Wideout Workout

The Cardinals' Larry Fitzgerald tells how he trained to make football's jump of the year
November 08, 2004

Wide receiver Larry Fitzgerald drew attention when he took the leap from college sophomore (at Pittsburgh) to the NFL (Arizona), but the change in milieu didn't mean a change of habits. "I use the same pen, wear the same pair of shoes and, when it comes to my workout, trust the same trainers," says Fitzgerald, 21, last year's Heisman Trophy runner-up. The 6'3", 223pound rookie swears by strength-and-conditioning coaches Dave Kennedy and Dave Langworthy. When they left Pittsburgh to take jobs at Nebraska, Fitzgerald traveled to Lincoln and worked with them five days a week for eight weeks leading up to the season. The program (facing page) aimed at developing speed, and given Fitzgerald's success--he leads the Cardinals with 371 receiving yards--he may return to Huskers Country. "These guys never stop pushing me," says Fitzgerald. "That's why I always go back to them."

MONDAYS AND THURSDAYS Arrive at gym 6:30 a.m. Do groin, hamstring and general leg stretches with Nebraska football players. Strap into a parachute [1] to do 10 sprints at 30 yards (Mondays) and 10 at 60 yards (Thursdays) with three-minute rests between sprints. "I try to keep my 30-yard sprints under four seconds and my 60s under seven seconds," says Fitzgerald. The resistance of the parachute makes the legs work harder while protecting them. Says Kennedy, "It keeps your gait under control, so you won't overstride and pull a hamstring. And it's the best cost-benefit ratio because you're running the same distance but getting more out of it."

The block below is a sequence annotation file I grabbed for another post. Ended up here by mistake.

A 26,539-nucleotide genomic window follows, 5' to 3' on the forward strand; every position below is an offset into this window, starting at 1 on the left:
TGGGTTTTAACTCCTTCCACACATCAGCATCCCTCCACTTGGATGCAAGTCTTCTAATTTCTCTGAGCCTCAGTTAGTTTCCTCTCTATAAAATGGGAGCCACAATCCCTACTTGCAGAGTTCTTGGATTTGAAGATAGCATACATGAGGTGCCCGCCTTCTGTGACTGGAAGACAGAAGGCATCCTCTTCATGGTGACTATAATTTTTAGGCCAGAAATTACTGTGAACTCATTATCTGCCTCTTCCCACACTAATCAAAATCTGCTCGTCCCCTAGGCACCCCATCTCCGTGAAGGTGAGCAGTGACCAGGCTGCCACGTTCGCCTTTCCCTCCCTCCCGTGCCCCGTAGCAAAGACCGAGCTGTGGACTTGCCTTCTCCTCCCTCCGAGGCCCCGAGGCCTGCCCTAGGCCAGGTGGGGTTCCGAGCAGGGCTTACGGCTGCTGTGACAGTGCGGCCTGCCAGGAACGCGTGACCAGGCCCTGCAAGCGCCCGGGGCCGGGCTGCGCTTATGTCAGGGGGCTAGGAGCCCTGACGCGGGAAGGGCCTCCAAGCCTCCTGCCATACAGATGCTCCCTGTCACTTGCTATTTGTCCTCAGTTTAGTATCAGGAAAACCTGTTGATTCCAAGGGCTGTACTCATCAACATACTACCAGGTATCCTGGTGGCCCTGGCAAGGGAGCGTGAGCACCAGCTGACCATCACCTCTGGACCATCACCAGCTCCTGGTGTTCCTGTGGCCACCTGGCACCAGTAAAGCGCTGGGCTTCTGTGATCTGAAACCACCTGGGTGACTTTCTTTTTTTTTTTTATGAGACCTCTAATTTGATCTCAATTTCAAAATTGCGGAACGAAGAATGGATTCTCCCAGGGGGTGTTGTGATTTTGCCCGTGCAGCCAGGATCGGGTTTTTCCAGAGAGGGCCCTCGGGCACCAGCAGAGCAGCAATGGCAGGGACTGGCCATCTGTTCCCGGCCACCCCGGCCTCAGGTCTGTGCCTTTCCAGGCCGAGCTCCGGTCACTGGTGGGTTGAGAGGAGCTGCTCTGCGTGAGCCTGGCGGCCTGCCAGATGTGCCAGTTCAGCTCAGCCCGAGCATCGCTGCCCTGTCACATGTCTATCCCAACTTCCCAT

•Sprint from cone to cone [2]. Place three to five cones around the field, 10 yards apart. In mid-sprint Kennedy calls out which cone to run toward. "Change of direction is important," says Fitzgerald. "If you can't separate from defensive backs, you're not going to make it."

•Run up to 10 "gassers." A gasser is sprinting horizontally across the field and back four times.

•Lift weights. Hang cleans: Lift 245-pound barbell to knees. Squat. Bring bar to chest and stand [3]. Three reps is a set. Do four sets. Shrugs: Raise shoulders while holding 150pound dumbbell in each hand. Twenty reps is a set. Do four sets.

•Do lunges. Step forward with barbell behind neck. Three on one leg, three on the other is one set. One set at 365 pounds, three at 385. "It works the quads, hamstrings and glutes," says Fitzgerald. "That's where the power is to make plays."

TUESDAYS AND FRIDAYS Arrive at field at 6:30. Stretch. Catch passes from Nebraska QBs or the Jugs machine for 30 minutes.

•Do 14 cut sprints of 200 yards, in times between 26 and 33 seconds.

•Upper body lifting. Bench Press: four sets of five reps from 315 to 330 pounds. Seated shoulder press: four sets of six with an 85-pound dumbbell in each hand. Dips: four sets of six reps, with a 180-pound dumbbell strapped to waist.

WEDNESDAYS Recovery day. Run two miles. Helps prevent lactose-acid buildup, limiting soreness.

WEEKENDS Rest. "You have only one body," says Fitzgerald. "You have to take care of it."



"I fuel up to start the day: a two-egg omelet, a plain bagel, dry with no cream cheese or butter, grits, orange juice and a slice of melon or piece of other fruit."


"I load up on carbohydrates. Bread and pasta are essential for energy. I also drink a lot of water--about a gallon a day to replenish what I've lost working out."


"My biggest weakness is Popeyes' spicy chicken. I have to have that for dinner a few times a week. If I'm being good, I go out and have some kind of lean meat or fish. Usually turkey, chicken or salmon."